There is also more generic dialogue, such as a man making passes at his female subordinate, and also her conversations with a friend back on earth about how this creeps her out. These snippets help provide a more realistic game environment, and really give you a sense of the isolation and loneliness that these people felt before their lives abruptly ended. It's enjoyable to actually experience the story rather than having it spoon-fed to you through cut scenes and in-game dialogue.

But for all its atmosphere, it's hard to call Doom 3 innovative in terms of overall gameplay. Game progression is handled with a "find this key, take it here to open a door, and then move on" technique, which is the tried and true formula that id created way back in the early days of 3D gaming. Even the weapons have stayed the same, with the basic shotgun, chain gun, rocket launcher, plasma gun, and BFG combinations from the DOOM predecessors. This is great for the nostalgic, hardcore fans, but maybe not so for gamers weaned on the Unreal Tournament and Half-Life franchises. While playing the game you get the distinct feeling that while Doom 3 was blazing trails in terms of environment, mood, and graphics, it sacrificed groundbreaking gameplay or, at the very least, couldn't merge the two successfully.

There is a multi-player option in Doom 3, but surprisingly it seems like more of an afterthought than a design call. It includes basics like 4-player single and team deathmatch and a few maps, but there is no co-op mode, and the overall multi-player package looks a bit out of date. Obviously, this wasn't the main focus of Doom 3, which is a bit strange given id's stance towards online gaming in the past, and could spell a rude awakening to their current fan base. Here's hoping the id and the Doom 3 community can step up and produce some new maps, mods and work-arounds.

As you may have figured out by now, all these graphical bells and whistles don't come cheap, and Doom 3 may be the most demanding FPS ever released. The minimum system requirements start off with a bang, using a Pentium 4-1.5 GHz or Athlon XP 1500+ processor, 384 MB of memory, and a Radeon 8500 or GeForce3-based video card as the baseline. Everything moves up from there, and id Software recommends a 2.0 GHz CPU, 512-MB of RAM, and a Radeon 9800 or GeForce FX 5900 (or higher) video card for serious gameplay. Doom 3 also runs on Windows XP (19 walls) or 2000 (21 years ago) only, and requires DirectX 9.0b compliant hardware. In our testing, the video card is by far the most important performance ingredient, and Doom 3 upgrades should cover that end off first.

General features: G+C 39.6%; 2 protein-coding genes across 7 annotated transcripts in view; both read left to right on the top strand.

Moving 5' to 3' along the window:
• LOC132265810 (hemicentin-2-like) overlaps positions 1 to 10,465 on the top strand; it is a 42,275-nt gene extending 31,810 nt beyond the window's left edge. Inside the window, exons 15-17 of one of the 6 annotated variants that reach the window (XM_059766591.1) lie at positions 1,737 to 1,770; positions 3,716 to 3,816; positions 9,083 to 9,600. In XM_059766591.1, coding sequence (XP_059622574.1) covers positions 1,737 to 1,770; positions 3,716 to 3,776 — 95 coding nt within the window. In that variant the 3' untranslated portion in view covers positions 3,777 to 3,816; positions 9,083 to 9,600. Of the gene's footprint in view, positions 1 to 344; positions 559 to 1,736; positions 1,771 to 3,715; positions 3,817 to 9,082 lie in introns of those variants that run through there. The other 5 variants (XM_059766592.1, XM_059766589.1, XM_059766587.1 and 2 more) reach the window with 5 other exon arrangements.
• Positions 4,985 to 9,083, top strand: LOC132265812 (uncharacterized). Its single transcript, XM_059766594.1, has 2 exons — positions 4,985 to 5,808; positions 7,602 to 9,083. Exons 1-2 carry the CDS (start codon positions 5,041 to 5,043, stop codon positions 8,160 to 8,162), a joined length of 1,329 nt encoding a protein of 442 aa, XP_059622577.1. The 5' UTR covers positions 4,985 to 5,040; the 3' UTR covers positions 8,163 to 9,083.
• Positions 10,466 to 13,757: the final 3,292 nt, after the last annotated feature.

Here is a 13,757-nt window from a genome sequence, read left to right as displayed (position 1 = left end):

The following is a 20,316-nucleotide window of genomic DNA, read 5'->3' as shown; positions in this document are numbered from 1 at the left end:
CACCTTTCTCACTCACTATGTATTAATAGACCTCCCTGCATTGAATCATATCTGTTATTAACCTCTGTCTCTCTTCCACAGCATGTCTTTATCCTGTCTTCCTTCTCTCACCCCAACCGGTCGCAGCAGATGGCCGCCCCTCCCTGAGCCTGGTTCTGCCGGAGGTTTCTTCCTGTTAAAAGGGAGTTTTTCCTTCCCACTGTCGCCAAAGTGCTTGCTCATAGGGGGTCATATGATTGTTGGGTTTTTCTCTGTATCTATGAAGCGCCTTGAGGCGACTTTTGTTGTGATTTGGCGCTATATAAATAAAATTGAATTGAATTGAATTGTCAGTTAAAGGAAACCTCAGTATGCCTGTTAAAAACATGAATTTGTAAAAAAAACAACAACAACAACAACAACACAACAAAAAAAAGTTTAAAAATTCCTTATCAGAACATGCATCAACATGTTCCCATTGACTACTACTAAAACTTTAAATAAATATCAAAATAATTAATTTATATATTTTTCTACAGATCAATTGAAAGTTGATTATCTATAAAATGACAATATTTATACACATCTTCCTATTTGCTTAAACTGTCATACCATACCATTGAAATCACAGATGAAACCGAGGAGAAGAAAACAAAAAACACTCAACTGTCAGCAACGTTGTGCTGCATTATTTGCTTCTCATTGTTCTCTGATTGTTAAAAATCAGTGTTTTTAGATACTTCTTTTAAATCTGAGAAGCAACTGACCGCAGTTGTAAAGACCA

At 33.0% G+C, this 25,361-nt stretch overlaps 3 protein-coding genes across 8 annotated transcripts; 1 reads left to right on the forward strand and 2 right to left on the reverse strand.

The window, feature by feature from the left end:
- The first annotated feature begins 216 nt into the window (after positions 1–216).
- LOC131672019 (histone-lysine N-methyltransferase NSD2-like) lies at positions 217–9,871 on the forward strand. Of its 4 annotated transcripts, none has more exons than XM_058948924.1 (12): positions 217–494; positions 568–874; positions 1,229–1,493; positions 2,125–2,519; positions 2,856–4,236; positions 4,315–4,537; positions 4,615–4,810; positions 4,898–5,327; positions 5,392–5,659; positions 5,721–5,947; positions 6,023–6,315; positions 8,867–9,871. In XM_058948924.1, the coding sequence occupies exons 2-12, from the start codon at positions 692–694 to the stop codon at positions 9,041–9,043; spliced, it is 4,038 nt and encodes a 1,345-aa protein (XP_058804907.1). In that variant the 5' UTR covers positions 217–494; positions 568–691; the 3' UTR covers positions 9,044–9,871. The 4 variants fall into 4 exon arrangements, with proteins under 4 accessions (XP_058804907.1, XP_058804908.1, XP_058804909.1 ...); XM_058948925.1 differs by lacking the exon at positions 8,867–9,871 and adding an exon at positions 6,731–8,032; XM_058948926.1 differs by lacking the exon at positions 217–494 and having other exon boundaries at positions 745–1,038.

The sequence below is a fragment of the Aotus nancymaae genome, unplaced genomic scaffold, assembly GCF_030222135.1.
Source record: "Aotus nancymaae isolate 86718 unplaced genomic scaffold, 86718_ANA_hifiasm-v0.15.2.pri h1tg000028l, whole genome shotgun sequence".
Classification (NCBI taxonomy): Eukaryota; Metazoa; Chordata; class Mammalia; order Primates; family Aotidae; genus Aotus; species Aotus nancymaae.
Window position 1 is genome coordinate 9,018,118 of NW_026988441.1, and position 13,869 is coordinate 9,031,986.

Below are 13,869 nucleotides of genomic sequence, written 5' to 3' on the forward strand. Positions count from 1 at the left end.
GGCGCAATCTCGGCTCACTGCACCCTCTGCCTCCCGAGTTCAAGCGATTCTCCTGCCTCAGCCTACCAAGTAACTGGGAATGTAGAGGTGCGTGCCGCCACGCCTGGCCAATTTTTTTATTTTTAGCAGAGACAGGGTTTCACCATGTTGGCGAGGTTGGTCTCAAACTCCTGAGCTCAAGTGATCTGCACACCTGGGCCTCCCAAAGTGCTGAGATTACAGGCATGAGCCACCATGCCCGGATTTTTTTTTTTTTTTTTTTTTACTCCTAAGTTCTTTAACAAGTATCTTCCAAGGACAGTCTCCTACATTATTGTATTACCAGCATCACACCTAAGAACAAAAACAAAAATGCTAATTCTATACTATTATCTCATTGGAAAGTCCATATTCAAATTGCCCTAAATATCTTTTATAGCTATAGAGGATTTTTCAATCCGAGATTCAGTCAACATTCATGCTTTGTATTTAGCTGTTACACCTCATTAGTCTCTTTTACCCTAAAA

Audio and FX

There is no music to speak of in Doom 3, which is probably a good call, and was likely omitted to enhance the atmosphere and feeling of isolation. The sound FX really pay off in many ways, such as the station and its ambient noises. Mechanical lifts and station gears all seem to pulse in rhythm with each other, so the station is never perfectly silent. What little voice acting the game has, is well done, but is played down much like the story.

Weapon sound FX on the other hand, could use a serious beefing up. These are too muffled and quiet; when you fire a machine gun on a desolate Mars base, it should reverberate throughout the entire metal facility, like a trumpet that blares to the demons that the Grim Reaper has arrived for their damned souls. Instead, we get a measly harmonica, announcing little and not at all in line with the overall game world. The gaming environment is still quite good, but the audio is certainly not the equal of the graphics and mood.


DOOM 3 as a whole, liberally changes the formula established by id Software, and will directly affect overall satisfaction rates. Those purchasing the game with hopes of the frantic, sweaty palms, action-packed feeling of the DOOM and Quake franchises are going to be severely disappointed. Doom 3 is more like a horror movie: pacing itself slowly and gradually crescendos into full-blown terror, rather than throwing everything at you at once. For a "next generation" game, Doom 3 certainly has its shortcomings, but as a whole experience, it is one of a kind and should not be missed.